Islamic hip-hop artists are accused of indoctrinating young against the West
Does it occur to the pro-jihad rappers (whom Jihad Watch has most recently covered here) that there would be no rap or hip-hop without the cultural influence of the old Great Satan across the pond? Do they regard their use of it as appropriating and liquidating elements of a culture under conquest, or do they really think their rights as recording “artists” and adherents of hip-hop culture would be so respected under the Sharia law they advocate? By Sean O’Neill for The Times:
HIP-HOP and rap artists are teaching young Muslims the ideology of radical Islamism through songs about the war in Iraq, the oppression of Muslims and the creation of an Islamic state governed by Sharia, or religious law.
Intelligence agencies have identified music as a “tool for indoctrination”. The phenomenon began with an American group called Soldiers of Allah. The group has since disbanded but its music and lyrics remain popular on the internet. Other groups in Britain, France and the US have been identified as giving cause for concern. Many use the derogatory term “kufur” to describe non-Muslims.
Madeleine Gruen, an American intelligence analyst, highlighted the lyrics of a British group called Blakstone as a possible gateway to extremist politics.
Ms Gruen has studied how music, internet forums, boardgames and fashion have been used to radicalise youths.
She said: “The music is very persuasive because it is giving young people ideas, and those ideas are what might motivate someone to become a jihadi. The material is all in English. It’s spreading a radical message to domestic populations that don’t speak Arabic or Urdu.”
Ms Gruen said that Blakstone’s lyrics echoed the views of Hizb ut-Tahrir (HuT), the Islamist political movement.
Blakstone operates from an industrial estate in Kingston-upon-Thames, Surrey. The group could not be contacted yesterday. In an interview last year, its founder, Ahmed Ashley Welbeck said that the music was “about the underdog” and offered “a middle way” between Muslim tradition and street culture.
Last night, a spokesman for HuT said that it had no formal links with Blakstone or any other rap groups.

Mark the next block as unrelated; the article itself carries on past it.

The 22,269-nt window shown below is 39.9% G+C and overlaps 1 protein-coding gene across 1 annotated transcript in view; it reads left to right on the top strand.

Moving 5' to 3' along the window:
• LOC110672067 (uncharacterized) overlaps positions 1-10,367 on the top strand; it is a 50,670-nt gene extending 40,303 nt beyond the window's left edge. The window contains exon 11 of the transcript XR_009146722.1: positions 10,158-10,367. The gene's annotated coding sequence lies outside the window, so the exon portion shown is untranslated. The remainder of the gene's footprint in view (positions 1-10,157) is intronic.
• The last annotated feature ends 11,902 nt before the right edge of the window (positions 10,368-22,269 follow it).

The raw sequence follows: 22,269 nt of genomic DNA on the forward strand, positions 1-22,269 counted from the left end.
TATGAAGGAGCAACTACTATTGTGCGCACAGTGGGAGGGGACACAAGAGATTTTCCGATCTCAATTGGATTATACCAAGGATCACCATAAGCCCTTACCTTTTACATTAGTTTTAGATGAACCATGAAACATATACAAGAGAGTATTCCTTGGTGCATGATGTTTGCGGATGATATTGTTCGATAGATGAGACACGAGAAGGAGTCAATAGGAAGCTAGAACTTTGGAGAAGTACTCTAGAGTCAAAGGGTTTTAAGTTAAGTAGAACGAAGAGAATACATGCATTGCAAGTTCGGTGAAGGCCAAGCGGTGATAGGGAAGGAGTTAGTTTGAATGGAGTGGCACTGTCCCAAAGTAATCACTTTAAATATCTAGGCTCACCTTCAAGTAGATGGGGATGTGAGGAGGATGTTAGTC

He said: “Our message is out there, it is very widespread and it is hardly surprising that groups might pick up on it.
“HuT is a more traditional political movement. We use conferences, websites and leaflets, but rap music is not one of our things.
“There is a lot of anger out there, especially about the Iraq war. Our challenge is to channel that frustration and anger into political activism.”
THE LYRICS SEEN AS A CALL TO ARMS
Yesterday I was dreaming I dreamt of The State we made, a place with purpose and meaning. I saw my people they were smiling not grieving, I saw our kids they were safe they were breathing . . . And no more talk of war and of bombs to drop, under Allah’s Shade and Shield and fearing not. No more bleeding due scheming dogs on thrones, whom plot with foes to spread woes, the stench of rot. And that’s how it’s supposed to be. I look around and all I see today is poverty and misery from systems ruling over me with blasphemy. Their tool, kufur rule it’s a catastrophe
– From Close 2 Me, by Blakstone
No Khalifah [Islamic state] Where are we heading? Without Islam we’re stressing, implement Allah’s blessing, that’s what I am addressing. Apart from this kufur scheme. Bring Islam back to the scene. Let’s unite the Ummah [Muslim nation], following only the Koran and the Sunnah. Even if all the kufirs got together, they still couldn’t stop this Ummah. We love Islam More than we love life
– From Bring Back Islam, by Soldiers of Allah